Just 12 years after riding his first winner, James McDonald is about to become the youngest person to be inducted to the New Zealand Racing Hall of Fame.
When his induction takes place at the Hall of Fame gala dinner in Hamilton on May 3, the Sydney-based champion will join 16 other jockeys to have claimed their place in more than a century of New Zealand racing history.
“I couldn’t believe it when I got the call, it’s a huge honour and I still get goose-bumps just talking about it,” McDonald said. “To think I’m joining great jockeys like Lance O’Sullivan, Jim Cassidy, Noel Harris and Shane Dye – these are the guys whose photos I had on the wall when I was a boy.”
From the time he first donned silks as a baby-faced 15-year-old, McDonald has been a headline-maker. Apprentice championships came first, followed by a New Zealand premiership record of 207 wins in just his fourth season of riding in 2010-11.
Within a year he had been drawn to Australia, where he took no time to stamp his presence. Aged 22 and with 1,000 wins already signed off, he won his first Sydney metropolitan title in 2013-14 headlined by wins in the Gr.1 Golden Slipper (1200m) on Mossfun, Gr.1 Queen Elizabeth Stakes (2000m) on Dundeel, Gr.1 Australian Oaks (2400m) on Rising Romance, and Gr.1 Caulfield Guineas (1600m) on Shooting To Win.
Big wins in Australia were complemented by others in Hong Kong and Europe, as well as maintaining his Kiwi connections with successful forays home. His appointment as Australian stable rider for global giant Godolphin was the dream job any jockey would give his eye teeth for, only for it all to fall to pieces.
Breaking the rules with a winning bet on his own mount in late 2015, McDonald had to face the music and then endure an 18-month stand-down. To this day and well beyond he regrets this fit of misguided youthful judgement, but facing up to the challenge, he and his partner, former jockey Katelyn Mallyon, have turned it into a positive.
“I made the most of the time away to refresh my approach and came back determined, definitely stronger. What happened to me was a learning curve for not only me but a lot of people, many of them my peers who saw what could happen if you broke the rules,” McDonald said.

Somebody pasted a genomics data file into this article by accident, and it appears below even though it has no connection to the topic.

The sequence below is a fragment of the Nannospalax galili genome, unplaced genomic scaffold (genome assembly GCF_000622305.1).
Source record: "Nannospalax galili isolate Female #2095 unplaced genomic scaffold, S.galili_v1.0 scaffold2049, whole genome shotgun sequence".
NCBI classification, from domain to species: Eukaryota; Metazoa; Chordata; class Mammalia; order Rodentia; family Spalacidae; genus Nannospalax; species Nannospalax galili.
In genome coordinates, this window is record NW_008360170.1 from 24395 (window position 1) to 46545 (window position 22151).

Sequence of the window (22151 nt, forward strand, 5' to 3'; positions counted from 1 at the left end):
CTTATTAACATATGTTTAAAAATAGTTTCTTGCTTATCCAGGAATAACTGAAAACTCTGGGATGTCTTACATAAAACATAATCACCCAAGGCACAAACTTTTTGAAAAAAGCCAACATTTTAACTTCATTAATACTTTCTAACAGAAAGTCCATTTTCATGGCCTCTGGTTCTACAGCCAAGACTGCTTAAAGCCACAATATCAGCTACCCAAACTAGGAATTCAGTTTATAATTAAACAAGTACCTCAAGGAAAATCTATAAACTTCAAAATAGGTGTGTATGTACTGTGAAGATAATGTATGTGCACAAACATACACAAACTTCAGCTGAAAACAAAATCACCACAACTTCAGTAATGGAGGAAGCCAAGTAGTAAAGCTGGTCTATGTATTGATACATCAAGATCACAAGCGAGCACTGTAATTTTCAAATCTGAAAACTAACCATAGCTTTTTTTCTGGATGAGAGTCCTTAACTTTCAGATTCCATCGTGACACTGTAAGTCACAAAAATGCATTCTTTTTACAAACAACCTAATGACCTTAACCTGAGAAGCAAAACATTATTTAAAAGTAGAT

“I had no negativity against the stewards, after all they were only doing their job, and even though I thought it was harsh at the time, I had to pay the price.”
The next chapter in McDonald’s career is what sealed his status.
“From the time I came back in May last year I worked on every aspect of my riding, I was determined to make it work – my weight, fitness, connection with trainers – and by the start of the new season I was ready to hum.”
New Zealand Racing Hall of Famer Chris Waller was integral to McDonald’s comeback, when the jockey claimed his third Sydney premiership and made the most of the opportunities on offer, including a crucial Caulfield Guineas victory on the Waller-trained sensation The Autumn Sun.
“I was riding plenty of winners but a bunch of seconds in Group Ones were frustrating, so to get that win for Chris and everyone else involved with The Autumn Sun was huge,” he said.
“I had only been back a short time, he was the short-priced favourite and a high-profile colt that Arrowfield had just bought into, so there was only one option – win.
“Then to top 100 wins in Sydney for my third premiership, it was the best possible outcome and a testament to the people I have around me. Keeping my weight in check has always been the hardest slog of my career, getting down to 54 kilos from my normal weight of 57, but Katelyn has been there and is a massive help.”
Hall of Fame chair Cherry Taylor took immense delight in contacting McDonald to inform him of his pending induction.
“I am incredibly proud of James, who I have known since he was just a boy, and what I now see is a young man who has not changed despite his success,” Taylor said.
“He is in my mind a worthy addition to the Hall of Fame and someone that our next generation of achievers should aspire to be.”
McDonald’s immediate focus is a visit home this week combining Christmas amongst family and friends with riding at the Ellerslie carnival.
An untimely injury to early Gr.1 Zabeel Classic (2000m) favourite Supera means he will instead be riding the Baker/Forsman-trained True Enough in the Group One Boxing Day feature, while on New Year’s Day his bookings are headed by Queensland raider Winter Bride in the Gr. 1 Sistema Railway (1200m).
“Riding at home is always something I look forward to,” McDonald said. “New Zealand is where I learnt my craft and it’s a massive buzz at a track like Ellerslie on a big day.”